Lawsuit Filed Challenging North Dakota Pre-Viability Ban


The Center for Reproductive Rights filed a lawsuit in federal court Tuesday arguing that two North Dakota laws, one banning abortion as early as six weeks of pregnancy—before some women even know they are pregnant—and another outlawing abortions for reasons of sex selection or genetic fetal anomaly are unconstitutional.

The lawsuit, filed on behalf of the Red River Women’s Clinic, the state’s only abortion clinic and its medical director, argues that the laws clearly violate the U.S. Constitution and unnecessarily place women’s health in danger by banning pre-viability abortions. Specifically the lawsuit challenges HB 1456, which would make virtually all abortions in the state illegal after the point at which cardiac activity can be detected in a pregnancy. The other law challenged, HB 1305, bans abortions for reasons of sex selection and for genetic fetal anomaly and is the first of its kind in the nation.

Following a lawsuit filed by CRR and the America Civil Liberties Union, a similar ban on abortion at 20 weeks gestation (18 weeks post-fertilization) in Arizona was permanently struck down by the U.S. Ninth Circuit Court of Appeals in May. Also in May, a federal district judge issued a preliminary injunction against a 2013 Arkansas law that would ban abortions beginning at 12 weeks, while a state court temporarily blocked a 20-week ban in Georgia in December 2012. Yet another similar law, this time in Idaho, was also ruled unconstitutional by a federal district judge in March. None of that mattered to conservatives in North Dakota though.

It’s been a busy year for reproductive challenges in the state. Just last month, CRR took legal action to block North Dakota’s SB 2305, a bill designed to drive out providers and shut down Red River Women’s Clinic and effectively end safe and legal abortion in the state by imposing medically unwarranted requirements that any physician performing abortions in the state must have admitting privileges at a hospital within 30 miles. That challenge would supplements CRR’s 2011 lawsuit against a North Dakota law imposing onerous restrictions on medication abortion and requiring the clinic to have a medically unnecessary written backup agreement to handle emergencies at a local hospital—which a state judge recently announced, following a three-day trial, he would permanently strike as unconstitutional.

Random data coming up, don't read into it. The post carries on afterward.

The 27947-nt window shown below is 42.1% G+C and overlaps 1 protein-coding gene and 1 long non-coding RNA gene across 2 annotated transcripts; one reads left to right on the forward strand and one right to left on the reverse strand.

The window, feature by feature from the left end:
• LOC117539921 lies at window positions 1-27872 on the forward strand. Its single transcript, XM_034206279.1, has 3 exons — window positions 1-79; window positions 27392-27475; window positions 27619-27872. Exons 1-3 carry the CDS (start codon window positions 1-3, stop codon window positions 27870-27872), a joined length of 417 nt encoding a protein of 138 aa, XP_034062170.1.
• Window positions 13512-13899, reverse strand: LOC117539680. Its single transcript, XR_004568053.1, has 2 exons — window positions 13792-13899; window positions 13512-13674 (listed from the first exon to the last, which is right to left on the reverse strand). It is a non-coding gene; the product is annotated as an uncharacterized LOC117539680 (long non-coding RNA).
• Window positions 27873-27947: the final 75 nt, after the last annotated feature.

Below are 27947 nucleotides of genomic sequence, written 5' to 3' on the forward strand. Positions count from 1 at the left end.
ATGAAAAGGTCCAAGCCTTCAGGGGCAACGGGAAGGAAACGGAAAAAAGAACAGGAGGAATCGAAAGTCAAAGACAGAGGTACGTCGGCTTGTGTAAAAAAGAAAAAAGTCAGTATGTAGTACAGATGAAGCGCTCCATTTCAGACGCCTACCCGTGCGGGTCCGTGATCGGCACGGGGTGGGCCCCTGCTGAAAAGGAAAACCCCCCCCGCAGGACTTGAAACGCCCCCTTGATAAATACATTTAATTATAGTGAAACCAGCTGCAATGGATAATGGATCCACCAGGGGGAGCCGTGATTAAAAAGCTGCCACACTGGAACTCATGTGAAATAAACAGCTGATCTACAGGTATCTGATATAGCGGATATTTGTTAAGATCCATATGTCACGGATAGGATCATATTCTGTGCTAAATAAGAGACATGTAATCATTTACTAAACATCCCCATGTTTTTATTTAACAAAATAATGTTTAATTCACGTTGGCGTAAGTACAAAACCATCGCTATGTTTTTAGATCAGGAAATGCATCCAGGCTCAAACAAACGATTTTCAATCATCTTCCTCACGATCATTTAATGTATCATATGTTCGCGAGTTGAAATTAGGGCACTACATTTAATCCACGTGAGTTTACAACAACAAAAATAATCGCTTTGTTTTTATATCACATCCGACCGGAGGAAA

“In their scorched-earth campaign to rid North Dakota of its only reproductive health clinic that provides abortions and effectively end safe, legal abortion in the state, the politicians who advanced these laws made their hostility to women clear,” Nancy Northrup, president and CEO of the Center for Reproductive Rights, said in a statement. “In the service of their extremist ideology, these hostile politicians would ban abortion at a time before a woman may even know she is pregnant—and put the lives and health of women who have decided to end a pregnancy at risk of great harm by denying them safe and legal means of doing so. They would relegate the women of North Dakota to a second class of citizens whose rights and access to reproductive health care are not equal to those who live in states committed to defending the rights of their citizens rather than attacking them.”

The state is racking up massive legal bills defending the flurry of unconstitutional bills passed within the last year, but so far anti-choice lawmakers are undeterred. This latest legal challenge will only add to the tab.

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